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After Saturday's massive undersea volcanic eruption and tsunami, a distress signal was detected in a low-lying group of islands in the Tonga archipelago, which has awakened the United Nation's concerns for its inhabitants.
Saturday's massive undersea volcanic eruption and tsunami awakened the U.N.'s concerns after a distress signal emerged in a low-lying group of islands in the Tonga archipelago.
Previous reports indicated no mass casualties on the main island of Tongatapu. Still, two people were reported as missing, and the capital Nuku'alofa was severely damaged, as resorts and homes along the island's western beaches were also compromised.
On Monday, the U.N. Office for the Coordination of Humanitarian Affairs (OCHA) launched an update of the islands' situation, which stated that "further volcanic activity cannot be ruled out." Ha reported only minor injuries but emphasized that formal assessments, especially of the outer islands, had yet to be released with communications badly hit.
The satellite images from around 12 hours later have shown that the uninhabited volcanic island of Hunga-Tonga-Hunga-Ha'apai nearly disappeared after the blast. Blanketed ash covered the Pacific archipelago, and volcanic ash clouds spread to countries thousands of kilometers to the west. The OCHA disclosed that they hadn't contacted the Ha'apai group of islands and its "particular concern" about two small low-lying islands (Fonoi and Mango) where the active distress beacon was registered. The Tonga government reported 36 people live on Mango and 69 on Fonoi.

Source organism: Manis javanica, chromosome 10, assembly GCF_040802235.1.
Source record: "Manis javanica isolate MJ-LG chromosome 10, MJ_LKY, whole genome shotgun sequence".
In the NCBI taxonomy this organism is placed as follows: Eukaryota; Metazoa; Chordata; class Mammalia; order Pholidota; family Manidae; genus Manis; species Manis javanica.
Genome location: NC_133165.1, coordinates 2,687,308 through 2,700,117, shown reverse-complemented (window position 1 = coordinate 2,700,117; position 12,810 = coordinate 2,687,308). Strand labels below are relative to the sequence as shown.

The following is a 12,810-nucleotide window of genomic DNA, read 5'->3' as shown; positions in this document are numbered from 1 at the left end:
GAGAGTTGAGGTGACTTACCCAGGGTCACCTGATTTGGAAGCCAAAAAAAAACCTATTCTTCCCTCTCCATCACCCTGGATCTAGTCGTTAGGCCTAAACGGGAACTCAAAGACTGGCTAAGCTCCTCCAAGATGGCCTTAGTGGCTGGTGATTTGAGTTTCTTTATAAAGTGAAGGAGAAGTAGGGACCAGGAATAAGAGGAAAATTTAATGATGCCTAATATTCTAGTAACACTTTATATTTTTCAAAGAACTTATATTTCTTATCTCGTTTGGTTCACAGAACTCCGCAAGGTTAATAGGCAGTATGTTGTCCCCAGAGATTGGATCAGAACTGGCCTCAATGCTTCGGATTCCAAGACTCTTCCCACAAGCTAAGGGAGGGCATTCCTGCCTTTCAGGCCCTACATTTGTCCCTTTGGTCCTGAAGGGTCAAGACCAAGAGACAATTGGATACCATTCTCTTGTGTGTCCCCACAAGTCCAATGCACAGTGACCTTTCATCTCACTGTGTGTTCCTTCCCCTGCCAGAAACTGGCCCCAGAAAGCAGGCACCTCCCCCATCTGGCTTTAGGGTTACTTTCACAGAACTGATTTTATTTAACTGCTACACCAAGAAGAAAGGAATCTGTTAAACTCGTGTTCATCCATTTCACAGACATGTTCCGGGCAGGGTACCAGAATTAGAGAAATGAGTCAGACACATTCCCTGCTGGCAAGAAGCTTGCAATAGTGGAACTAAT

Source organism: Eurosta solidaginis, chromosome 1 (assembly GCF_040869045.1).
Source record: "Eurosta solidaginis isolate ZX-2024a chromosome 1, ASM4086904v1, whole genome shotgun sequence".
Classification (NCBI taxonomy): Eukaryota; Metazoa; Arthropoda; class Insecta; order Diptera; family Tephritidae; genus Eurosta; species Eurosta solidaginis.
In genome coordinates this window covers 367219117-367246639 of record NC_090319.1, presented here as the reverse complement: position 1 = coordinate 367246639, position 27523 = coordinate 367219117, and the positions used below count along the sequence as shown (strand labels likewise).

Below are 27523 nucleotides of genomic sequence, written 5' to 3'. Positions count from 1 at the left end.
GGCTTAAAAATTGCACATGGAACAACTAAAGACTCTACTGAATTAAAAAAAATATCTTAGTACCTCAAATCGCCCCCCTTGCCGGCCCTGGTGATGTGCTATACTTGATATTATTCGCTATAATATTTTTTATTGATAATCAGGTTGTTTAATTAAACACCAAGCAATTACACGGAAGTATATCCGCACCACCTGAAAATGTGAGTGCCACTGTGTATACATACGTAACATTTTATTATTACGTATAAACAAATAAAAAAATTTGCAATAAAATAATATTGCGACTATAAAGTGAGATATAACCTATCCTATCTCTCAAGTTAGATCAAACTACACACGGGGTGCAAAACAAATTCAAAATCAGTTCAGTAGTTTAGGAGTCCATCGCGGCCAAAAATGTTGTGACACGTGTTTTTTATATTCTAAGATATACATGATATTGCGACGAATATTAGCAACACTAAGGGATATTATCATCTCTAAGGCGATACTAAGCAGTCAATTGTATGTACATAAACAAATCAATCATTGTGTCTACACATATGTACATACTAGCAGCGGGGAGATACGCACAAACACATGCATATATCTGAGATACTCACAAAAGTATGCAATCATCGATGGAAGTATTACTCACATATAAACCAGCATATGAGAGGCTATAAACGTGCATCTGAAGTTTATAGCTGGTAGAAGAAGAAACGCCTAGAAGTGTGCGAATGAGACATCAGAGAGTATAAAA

#Tonga UPDATE: >Tonga Cable Ltd connects Tonga to the outside world via Fiji >The cable appeared to have been severed about 10-15 minutes after the eruption >The cable lies atop and within coral reef w/possible multiple breaks -- early estimates 3 weeks to fix >Sat phone �� pic.twitter.com/VGEYGbEoX2
According to the experts, the volcano which last erupted in 2014 was puffing away a month before rising magma. The scientist said that the unusual "astounding" speed and force of the eruption pointed to a greater force at the moment than simply magma meeting water.
Fiji, New Zealand, the United States, and Japan felt the impact caused by the eruption. Peru reported two people drowned off a beach in northern Peru due to the high waves caused by the tsunami.
Curtis Tu'ihalangingie, Tonga's deputy head of mission in Australia, noted Tonga's government was concerned about the risk that aid deliveries represent at spreading COVID-19 to the island, which is COVID-free. "We don't want to bring in another wave - a tsunami of COVID-19," Tu'ihalangingie said to Reuters.